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History of the County of Shetland - Scotland

Historic County of Scotland

The purpose of this project is to give a Historic background to the Shetland Islands, to provide information about those individuals of Historic importance linked to the county and to add links to any profiles of significant people linked to Shetland who have profiles on GENi.

See also Shetland Main Page

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History - overview

The county name is derived from the Scandinavian Hjaltland-or ' high-land '-whence Hjatland, Zetland. and Shetland.

The Shetland dialect is an amalgam of Norse, Lowland Scots and English, each element reflecting a period in the islands' history dominated by those respective nations.

It is believed that the first people to settle on the Shetland Islands arrived about 6000 years ago. The Picts were residing there at the time of the Roman occupation of Britain, and are likely responsible for the building of the many brochs (stone tower - castles) dotted across the islands. Although the first Norse settlers may have arrived as early as AD 600, it was the era of the Viking expansion in the 800s, which saw waves of settlers arrive primarily from the western coast of Norway.

Extract from Shetland - Descriptive and Historical By Robert Cowie (1874) at electricscotland

"The early inhabitants of these islands were evidently the Picts, who are now admitted by the most accomplished archaeologists and ethnologists to have been a Celtic race. This people spread over Scotland and the Hebrides before the birth of Christ, and thence must have migrated to Orkney and Shetland. We have no means of knowing even approximately when the Picts entered Shetland, but they appear to have remained in undisputed possession until the beginning of the ninth, century, when the nautical daring, boundless energy, and desire for foreign enterprise, not to speak of plunder, had become so much developed in the Norsemen, that the barren shores of their native Scandinavia could no longer afford scope for their exploits. At first they appear to have visited Shetland in comparatively small numbers; and they probably first became acquainted with the islands by some unfortunate fishing-yawl being driven op. their shores by a long-continued easterly gale."

Vikings then made the islands the headquarters of pirate expeditions against Norway and the coasts of mainland Scotland. The Norwegian King Harald Hårfagre ("Harald Fair Hair") responded by annexing the Northern Isles (Orkney and Shetland) in 875. [Some scholars believe that this story, which appears in the Orkneyinga Saga is apocryphal and based on the later voyages of Magnus Barelegs]. Rognvald Eysteinsson received Orkney and Shetland from Harald as an earldom, compensation for the death of his son in battle in Scotland. He passed the earldom on to his brother Sigurd the Mighty.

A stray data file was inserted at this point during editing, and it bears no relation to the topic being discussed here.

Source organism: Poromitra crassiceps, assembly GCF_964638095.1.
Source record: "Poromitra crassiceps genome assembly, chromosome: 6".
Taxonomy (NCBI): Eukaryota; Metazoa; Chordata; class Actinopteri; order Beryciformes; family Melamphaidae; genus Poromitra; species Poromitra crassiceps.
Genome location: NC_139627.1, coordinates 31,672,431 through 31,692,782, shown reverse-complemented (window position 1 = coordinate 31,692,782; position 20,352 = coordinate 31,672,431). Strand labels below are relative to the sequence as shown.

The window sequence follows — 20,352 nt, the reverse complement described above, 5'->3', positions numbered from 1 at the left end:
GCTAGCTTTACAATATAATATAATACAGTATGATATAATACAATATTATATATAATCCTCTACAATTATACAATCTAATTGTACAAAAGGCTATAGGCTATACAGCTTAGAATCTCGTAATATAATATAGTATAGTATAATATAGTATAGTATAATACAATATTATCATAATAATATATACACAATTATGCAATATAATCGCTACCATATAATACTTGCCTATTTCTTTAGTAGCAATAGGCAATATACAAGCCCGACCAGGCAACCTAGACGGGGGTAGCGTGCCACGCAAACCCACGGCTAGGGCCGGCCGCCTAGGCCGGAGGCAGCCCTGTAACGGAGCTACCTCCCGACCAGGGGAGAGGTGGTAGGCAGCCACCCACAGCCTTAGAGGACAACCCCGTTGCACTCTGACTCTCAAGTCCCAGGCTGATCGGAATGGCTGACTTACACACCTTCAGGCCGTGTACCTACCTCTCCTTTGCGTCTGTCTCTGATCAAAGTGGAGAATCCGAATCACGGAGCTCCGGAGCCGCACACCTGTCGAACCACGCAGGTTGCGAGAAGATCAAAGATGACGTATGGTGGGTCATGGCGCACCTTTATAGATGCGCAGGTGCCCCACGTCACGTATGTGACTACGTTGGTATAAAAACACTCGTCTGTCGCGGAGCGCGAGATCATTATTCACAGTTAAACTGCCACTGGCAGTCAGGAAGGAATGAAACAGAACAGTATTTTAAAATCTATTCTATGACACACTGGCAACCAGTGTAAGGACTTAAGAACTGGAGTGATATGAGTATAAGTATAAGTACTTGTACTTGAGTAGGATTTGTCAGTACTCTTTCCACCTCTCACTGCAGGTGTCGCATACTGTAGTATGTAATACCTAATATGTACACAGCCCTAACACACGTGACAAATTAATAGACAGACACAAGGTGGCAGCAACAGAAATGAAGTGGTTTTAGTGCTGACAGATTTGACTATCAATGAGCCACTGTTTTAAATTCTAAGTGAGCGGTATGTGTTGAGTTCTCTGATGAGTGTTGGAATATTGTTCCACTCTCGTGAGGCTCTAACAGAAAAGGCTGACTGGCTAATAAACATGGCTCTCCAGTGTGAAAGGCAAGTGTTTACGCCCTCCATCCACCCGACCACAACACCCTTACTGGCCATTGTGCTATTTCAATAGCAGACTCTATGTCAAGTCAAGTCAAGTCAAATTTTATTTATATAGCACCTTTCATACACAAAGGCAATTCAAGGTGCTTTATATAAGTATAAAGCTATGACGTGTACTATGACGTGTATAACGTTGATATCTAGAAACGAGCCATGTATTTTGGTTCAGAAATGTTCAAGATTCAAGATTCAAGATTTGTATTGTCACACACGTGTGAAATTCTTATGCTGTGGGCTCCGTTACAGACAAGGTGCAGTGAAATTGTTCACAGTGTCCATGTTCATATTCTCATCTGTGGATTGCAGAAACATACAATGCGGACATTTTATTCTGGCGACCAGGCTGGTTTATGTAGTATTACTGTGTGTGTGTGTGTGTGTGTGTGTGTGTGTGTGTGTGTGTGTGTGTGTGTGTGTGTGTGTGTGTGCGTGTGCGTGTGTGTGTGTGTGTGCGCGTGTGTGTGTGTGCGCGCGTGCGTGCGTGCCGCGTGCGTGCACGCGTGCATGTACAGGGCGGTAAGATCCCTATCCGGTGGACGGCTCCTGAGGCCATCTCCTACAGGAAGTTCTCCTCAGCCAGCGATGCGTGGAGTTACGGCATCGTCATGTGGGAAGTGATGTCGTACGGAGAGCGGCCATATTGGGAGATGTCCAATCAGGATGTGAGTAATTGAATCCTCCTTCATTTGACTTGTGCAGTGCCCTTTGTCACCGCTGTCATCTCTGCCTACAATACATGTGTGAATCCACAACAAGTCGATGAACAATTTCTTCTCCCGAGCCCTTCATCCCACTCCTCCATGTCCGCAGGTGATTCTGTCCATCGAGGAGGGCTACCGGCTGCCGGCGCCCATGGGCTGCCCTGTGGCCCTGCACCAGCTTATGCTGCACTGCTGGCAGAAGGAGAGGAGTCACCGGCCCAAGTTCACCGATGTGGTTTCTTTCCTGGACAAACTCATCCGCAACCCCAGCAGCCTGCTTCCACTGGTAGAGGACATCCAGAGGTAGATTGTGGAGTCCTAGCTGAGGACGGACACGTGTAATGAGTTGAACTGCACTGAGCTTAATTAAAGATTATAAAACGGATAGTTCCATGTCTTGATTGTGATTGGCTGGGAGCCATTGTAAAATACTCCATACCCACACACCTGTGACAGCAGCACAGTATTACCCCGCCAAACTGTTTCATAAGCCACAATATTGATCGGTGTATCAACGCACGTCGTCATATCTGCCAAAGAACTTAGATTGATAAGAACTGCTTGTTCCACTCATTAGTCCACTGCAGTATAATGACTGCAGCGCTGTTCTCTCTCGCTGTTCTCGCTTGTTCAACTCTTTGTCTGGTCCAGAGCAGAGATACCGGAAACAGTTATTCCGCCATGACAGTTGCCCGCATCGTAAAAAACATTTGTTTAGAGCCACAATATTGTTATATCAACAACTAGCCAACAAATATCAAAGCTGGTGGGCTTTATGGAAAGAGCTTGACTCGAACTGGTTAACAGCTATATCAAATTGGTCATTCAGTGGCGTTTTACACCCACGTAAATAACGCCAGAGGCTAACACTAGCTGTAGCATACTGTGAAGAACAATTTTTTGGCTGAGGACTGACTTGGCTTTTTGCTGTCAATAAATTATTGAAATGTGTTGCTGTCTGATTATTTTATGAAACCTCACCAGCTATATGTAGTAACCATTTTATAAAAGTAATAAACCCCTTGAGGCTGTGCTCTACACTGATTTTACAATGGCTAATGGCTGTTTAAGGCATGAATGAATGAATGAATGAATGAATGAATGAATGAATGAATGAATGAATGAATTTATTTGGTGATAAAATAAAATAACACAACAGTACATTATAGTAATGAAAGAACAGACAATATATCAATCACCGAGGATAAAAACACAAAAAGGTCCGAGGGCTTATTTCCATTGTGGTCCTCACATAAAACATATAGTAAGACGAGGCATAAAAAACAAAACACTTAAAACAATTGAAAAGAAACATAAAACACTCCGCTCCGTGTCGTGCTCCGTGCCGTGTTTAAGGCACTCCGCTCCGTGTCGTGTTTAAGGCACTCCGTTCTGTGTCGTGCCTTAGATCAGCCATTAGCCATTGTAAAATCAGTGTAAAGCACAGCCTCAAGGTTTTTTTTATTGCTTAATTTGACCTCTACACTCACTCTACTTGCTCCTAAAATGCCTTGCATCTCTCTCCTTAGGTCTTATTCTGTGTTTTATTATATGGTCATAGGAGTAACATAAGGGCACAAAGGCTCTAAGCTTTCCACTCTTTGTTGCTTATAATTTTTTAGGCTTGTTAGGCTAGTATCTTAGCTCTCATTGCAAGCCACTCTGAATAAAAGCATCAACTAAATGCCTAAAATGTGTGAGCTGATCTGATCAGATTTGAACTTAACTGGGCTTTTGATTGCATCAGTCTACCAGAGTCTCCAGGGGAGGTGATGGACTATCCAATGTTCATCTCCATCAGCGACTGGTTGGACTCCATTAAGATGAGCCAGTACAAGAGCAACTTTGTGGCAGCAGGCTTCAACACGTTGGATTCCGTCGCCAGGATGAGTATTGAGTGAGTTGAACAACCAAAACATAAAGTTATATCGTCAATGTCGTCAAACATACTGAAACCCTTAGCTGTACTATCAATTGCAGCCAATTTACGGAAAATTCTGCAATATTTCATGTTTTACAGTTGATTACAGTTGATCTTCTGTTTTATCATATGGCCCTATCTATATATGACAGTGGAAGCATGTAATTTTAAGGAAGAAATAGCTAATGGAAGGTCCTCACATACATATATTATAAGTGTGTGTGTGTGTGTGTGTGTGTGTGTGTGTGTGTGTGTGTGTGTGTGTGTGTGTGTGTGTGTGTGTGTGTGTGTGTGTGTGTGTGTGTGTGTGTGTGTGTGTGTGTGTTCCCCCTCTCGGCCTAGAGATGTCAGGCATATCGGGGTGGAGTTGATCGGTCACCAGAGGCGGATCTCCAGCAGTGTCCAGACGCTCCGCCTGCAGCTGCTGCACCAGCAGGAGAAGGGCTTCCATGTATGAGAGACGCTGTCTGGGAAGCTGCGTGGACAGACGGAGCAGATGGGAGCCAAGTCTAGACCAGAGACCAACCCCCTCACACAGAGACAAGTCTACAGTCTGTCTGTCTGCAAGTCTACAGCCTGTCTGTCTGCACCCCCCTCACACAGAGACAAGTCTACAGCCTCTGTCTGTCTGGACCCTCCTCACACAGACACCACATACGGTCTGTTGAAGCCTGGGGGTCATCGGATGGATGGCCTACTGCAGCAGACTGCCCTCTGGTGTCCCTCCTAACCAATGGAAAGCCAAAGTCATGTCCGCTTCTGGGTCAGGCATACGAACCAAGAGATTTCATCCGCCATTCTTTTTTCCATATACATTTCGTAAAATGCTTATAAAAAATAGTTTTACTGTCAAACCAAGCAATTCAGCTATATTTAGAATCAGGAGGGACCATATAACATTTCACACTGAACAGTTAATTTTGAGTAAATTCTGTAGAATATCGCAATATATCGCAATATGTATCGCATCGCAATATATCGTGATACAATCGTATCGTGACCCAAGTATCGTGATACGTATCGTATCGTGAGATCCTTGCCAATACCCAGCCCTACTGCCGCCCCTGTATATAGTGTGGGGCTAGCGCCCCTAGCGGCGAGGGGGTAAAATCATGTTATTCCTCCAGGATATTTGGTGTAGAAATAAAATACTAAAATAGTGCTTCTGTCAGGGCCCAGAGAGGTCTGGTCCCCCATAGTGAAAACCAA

Christianity reached the islands were in the late 10th century. King Olav Tryggvasson summoned the jarl Sigurd the Stout during a visit to Orkney and ordered the Shetlanders to be baptised. He threatened to have them killed if they refused. Sigurd agreed and the islands became Christian. From around 1100 onwards the Norse jarls owed allegiance both to Norway and to the Scottish crown through their holdings as Earls of Caithness.

In 1194, when Harald Maddadsson was Earl of Orkney and Shetland, there was a rebellion against King Sverre Sigurdsson of Norway. The Øyskjeggs ("Island Beardies") sailed for Norway but were beaten in the Battle of Florvåg near Bergen. After his victory King Sverre placed Shetland under direct Norwegian rule which continued for nearly two centuries.

Gods in Norway and Shetland, before and after Scotish takeover of Shetland.

’The lords of Norroway’ are mentioned in several Shetland sources from the sixteenth and seventeenth centuries. These ‘lords’, aristocratic families based in (Western) Norway, were inheritors of the vast estate that a lady of Shetland origins, Herdis Thorvaldsdatter, had amassed until her death in 1363. The present paper takes a closer look at this estate.


200BC -200 AD

Warrior Celts arrived and built massive brochs at Mousa, Jarlshof and Old Scatness. Stanydale Temple may have been the hall of one of their leaders.

700 AD

Christianity was introduced by Irish or Pictish missionaries

800 AD